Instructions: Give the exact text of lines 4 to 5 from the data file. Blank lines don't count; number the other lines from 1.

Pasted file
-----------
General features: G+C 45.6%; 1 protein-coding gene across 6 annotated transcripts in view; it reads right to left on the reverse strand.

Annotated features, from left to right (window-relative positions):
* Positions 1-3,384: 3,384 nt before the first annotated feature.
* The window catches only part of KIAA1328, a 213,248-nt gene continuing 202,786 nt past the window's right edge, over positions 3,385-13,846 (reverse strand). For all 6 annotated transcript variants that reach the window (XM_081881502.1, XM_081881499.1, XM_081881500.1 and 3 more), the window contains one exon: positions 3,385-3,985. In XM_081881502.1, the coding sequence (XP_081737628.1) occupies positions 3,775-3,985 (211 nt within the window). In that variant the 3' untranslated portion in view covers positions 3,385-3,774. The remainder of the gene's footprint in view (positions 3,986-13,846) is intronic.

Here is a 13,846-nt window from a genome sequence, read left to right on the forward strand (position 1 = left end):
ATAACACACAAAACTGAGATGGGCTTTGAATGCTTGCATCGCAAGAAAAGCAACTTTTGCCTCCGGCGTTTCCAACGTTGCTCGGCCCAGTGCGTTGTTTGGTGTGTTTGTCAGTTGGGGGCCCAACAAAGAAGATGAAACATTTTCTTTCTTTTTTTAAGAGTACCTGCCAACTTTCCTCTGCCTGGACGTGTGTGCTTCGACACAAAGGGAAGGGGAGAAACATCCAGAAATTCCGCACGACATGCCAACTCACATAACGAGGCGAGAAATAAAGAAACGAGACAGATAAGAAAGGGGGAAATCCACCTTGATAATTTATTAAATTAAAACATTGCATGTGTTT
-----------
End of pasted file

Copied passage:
* The window catches only part of KIAA1328, a 213,248-nt gene continuing 202,786 nt past the window's right edge, over positions 3,385-13,846 (reverse strand). For all 6 annotated transcript variants that reach the window (XM_081881502.1, XM_081881499.1, XM_081881500.1 and 3 more), the window contains one exon: positions 3,385-3,985. In XM_081881502.1, the coding sequence (XP_081737628.1) occupies positions 3,775-3,985 (211 nt within the window). In that variant the 3' untranslated portion in view covers positions 3,385-3,774. The remainder of the gene's footprint in view (positions 3,986-13,846) is intronic.

Here is a 13,846-nt window from a genome sequence, read left to right on the forward strand (position 1 = left end):